Where are the proof that Nintendo agree with them?
The problem with your logic is that you only count home consoles. Switch is both.
Switch is the new generation of 3DS and Wii U. 3DS is a 8gen console, you can't have Switch in the same generation as 3DS.
Nintendo doesn't agree. They don't say anything because they don't care, but that's not the same as agreement.
Wikipedia is edited by its users, so the gen 8 declaration on there merely reflects the consensus that the gaming community has reached. It's a consensus that was reached based on two big assumptions, namely that Nintendo consoles have short lifespans and that the PS4 and XB1 won't be replaced until 2021/2022. If those assumptions were correct, the PS5, Xbox 4 and Switch successor would all be launching in 2021/2022 and that's why Switch had to be generation 8 to preserve alignment.
From a Nintendo press release published at Business Wire:
"In September, the Nintendo Switch system was once again the top-selling current-generation console hardware, according to the NPD Group, which tracks video game sales in the United States."
And from Nintendo's very own website:
"Nintendo Switch has become the fastest-selling video game system of this hardware generation through 21 months, according to The NPD Group."
[emphasis added on both quotes]
There you have it. Straight from the horse's mouth. NPD classifies the Switch as current-gen alongside the PS4 & XBO. Nintendo have given their tacit approval to this classification. Ergo, the Switch is Gen 8. Game. Set. Match.
Re: Wikipedia. Nintendo press releases were used as a valid source for determining in which gen to classify the Switch.
Oh, and if you want to argue that Switch is Gen 9 because it comes after the Gen 8 Wii U, I understand the rationale. It's clean, simple, and intuitive. But reality is often messy, complicated, and non-intuitive, and that includes classifications (we see it all the time in biology). If we apply this "system's gen = predecessors gen +1" rationale to other systems, it becomes quickly ridiculous.
If we classify the Atari 2600 as Gen 2, then that means the 5200 is Gen 3 and the 7800 is Gen 4. But the 5200 was discontinued in May 1984, which was during the Big Crash, and over two years before the NES was released nationwide in the U.S. (and only 10 months after the Famicom was released in Japan, if you want to count that). The 7800 was released around the same time as the NES and Master System and was discontinued just over 16 months and four months, respectively, after the Genesis and SNES were released in NA. Do you really want to consider the 5200 being in the same gen as the NES and SMS, or the 7800 as being in the same gen as the SNES and Genesis?
Speaking of the Master System, unless you agree that the Sega Mark-III/SMS was an upgraded SG-1000, then would you claim that since the SG-1000 launched nearly concurrently with the Famicom that it is Gen 3 and that therefore the SMS is Gen 4 and the Genesis is Gen 5?
And that's not the only complication. To go back to Gen 2, long before everyone started referring to all pre-Crash of '83 cart-based systems as "Second Generation" (with Pong machines being Gen 1), some sources gave conflicting accounts of what system from back then belonged to which generation. Some have stated that the 2600, Odyssey², and Intellivision belonged to Gen 2, and that the ColecoVision and 5200 belonged to Gen 3, with the NES and SMS being Gen 4 (which would mean). But the 2600, despite being released in 1976, didn't really hit it big until around 1981 according to various sales figures I've seen, meaning it spent its best years competing directly with not only Intellivision but also the ColecoVision and even the 5200, which was intended to be a higher-end companion to the 2600 (the Intellivision and ColecoVision being more powerful systems), not necessarily a full replacement. Despite those older sources splitting the pre-Crash consoles into two distinct generations, the fact that we had all those systems being nominal competition against each other in the early 80s has led most of us to lump them together into a single "Gen 2."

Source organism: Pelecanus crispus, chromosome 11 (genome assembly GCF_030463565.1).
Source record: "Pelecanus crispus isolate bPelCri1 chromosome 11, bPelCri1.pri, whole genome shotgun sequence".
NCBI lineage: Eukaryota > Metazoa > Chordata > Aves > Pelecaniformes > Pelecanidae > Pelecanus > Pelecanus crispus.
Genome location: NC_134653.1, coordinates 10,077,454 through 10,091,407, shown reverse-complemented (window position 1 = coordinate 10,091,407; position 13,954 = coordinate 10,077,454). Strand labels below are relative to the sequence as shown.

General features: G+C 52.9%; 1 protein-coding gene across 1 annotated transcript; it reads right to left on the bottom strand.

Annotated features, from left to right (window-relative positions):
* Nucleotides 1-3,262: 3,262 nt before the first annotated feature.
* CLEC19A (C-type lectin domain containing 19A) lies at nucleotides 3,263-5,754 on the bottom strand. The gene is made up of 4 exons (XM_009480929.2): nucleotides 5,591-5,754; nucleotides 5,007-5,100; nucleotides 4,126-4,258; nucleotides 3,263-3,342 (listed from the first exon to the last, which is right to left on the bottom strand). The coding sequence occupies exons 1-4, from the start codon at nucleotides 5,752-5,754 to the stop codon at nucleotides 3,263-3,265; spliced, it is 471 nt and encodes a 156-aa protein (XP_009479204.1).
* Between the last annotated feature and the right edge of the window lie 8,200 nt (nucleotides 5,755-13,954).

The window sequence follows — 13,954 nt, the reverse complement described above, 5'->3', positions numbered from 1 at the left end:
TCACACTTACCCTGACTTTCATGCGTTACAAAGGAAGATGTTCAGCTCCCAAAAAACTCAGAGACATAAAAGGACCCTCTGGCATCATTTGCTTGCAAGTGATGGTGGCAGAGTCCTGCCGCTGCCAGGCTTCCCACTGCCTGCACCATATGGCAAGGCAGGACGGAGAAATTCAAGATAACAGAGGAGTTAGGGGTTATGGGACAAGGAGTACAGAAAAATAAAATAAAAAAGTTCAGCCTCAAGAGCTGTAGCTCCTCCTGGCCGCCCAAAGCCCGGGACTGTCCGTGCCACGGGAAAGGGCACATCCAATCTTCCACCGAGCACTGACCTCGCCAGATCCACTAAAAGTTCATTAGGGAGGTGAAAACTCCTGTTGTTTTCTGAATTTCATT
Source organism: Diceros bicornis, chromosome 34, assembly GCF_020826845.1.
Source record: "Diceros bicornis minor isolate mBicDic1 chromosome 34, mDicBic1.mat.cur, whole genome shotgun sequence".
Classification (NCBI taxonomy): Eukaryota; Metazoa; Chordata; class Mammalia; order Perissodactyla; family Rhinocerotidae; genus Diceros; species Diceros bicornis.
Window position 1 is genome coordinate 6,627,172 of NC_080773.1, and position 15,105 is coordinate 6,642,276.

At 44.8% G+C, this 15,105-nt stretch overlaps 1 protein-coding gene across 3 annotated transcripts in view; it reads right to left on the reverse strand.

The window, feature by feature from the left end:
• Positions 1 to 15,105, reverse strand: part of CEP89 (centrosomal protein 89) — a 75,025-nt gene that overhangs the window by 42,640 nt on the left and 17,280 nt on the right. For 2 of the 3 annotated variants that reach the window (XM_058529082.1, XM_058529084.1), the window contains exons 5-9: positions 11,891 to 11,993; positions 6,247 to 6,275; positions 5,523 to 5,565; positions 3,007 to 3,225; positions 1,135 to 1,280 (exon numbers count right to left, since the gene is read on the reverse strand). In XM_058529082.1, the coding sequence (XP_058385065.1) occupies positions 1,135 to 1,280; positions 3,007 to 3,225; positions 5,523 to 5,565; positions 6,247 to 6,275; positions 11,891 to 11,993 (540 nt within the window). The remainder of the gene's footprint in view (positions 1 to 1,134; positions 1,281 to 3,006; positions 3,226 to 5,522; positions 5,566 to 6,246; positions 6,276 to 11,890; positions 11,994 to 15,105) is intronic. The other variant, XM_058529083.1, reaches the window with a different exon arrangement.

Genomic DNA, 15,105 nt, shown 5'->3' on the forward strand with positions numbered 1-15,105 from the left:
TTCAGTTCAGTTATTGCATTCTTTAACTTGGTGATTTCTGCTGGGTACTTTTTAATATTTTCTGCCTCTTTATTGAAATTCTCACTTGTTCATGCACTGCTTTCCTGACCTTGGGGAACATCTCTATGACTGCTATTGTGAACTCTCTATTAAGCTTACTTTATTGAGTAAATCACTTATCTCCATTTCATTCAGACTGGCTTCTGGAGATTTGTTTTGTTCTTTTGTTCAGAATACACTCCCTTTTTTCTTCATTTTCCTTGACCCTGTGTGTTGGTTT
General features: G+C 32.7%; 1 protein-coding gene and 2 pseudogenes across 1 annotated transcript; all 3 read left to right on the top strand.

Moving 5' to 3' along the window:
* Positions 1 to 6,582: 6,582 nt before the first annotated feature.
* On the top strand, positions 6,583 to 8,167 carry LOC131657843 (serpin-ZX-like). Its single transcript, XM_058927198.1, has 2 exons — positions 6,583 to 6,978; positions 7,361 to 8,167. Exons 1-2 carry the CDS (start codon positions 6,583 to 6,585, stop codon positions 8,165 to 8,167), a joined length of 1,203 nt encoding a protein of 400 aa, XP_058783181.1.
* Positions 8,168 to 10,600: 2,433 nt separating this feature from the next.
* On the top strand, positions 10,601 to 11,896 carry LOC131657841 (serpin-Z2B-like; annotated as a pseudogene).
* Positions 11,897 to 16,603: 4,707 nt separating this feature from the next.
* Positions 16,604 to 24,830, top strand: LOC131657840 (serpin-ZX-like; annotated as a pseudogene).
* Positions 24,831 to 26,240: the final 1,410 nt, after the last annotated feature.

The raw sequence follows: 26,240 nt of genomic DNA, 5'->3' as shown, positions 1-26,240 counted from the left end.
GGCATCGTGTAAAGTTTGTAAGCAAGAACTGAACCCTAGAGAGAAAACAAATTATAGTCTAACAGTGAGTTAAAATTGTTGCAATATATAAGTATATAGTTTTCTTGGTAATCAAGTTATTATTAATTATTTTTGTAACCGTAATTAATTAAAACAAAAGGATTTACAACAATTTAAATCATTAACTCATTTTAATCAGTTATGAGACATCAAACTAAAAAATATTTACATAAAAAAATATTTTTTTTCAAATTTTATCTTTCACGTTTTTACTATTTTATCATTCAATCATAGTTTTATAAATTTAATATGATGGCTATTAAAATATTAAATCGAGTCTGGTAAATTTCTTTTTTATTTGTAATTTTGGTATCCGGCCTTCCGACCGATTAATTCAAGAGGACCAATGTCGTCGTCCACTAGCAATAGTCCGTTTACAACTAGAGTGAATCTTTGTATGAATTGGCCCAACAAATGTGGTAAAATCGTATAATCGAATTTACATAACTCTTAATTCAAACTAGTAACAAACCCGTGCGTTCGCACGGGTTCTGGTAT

It's clear that the NPD considers the Switch Gen 8 based on "competition" criteria. Nintendo had to ditch the Wii U prematurely because it failed, leading them to release a new system mid-gen. It has spent the last three years serving as nominal competition for the PS4 & XBO. By time the PS5 and XSX really start to take off, the Switch will likely already be well into the decline phase of its life. No Nintendo console has lasted more than about six years before being replaced (if you count handhelds, only the Game Boy lasted longer than that, but it was an anomaly and nobody expects a system to last a decade before being replaced). Assuming a Nov. 2023 release for its successor, that means it will have spent most of its primary lifespan, and nearly all of its best years, serving as nominal competition for the PS4 & XBO, not for the PS5 and XSX. If 2023 is indeed when the Switch's successor is released, then it will have launched closer to the launch of the PS5 and XSX than the Switch did to the launch of the PS4 & XBO. If Nintendo keeps running shorter gens, that will continue to complicate things. What if the PS5 releases in 2027 and the Switch's "grandchild" system releases in early 2029? Will we seriously argue that a Gen 11 system is coming out only 16 months after Sony releases their Gen 9 system?
If we're going to classify things, we need something that makes sense in the big picture, not what seems immediately simple and intuitive. Either we need to stop putting Nintendo systems into a specific generation, ditch the generation classification system entirely, or use some criteria that doesn't result in absurd situations over time or when applied to historical consoles.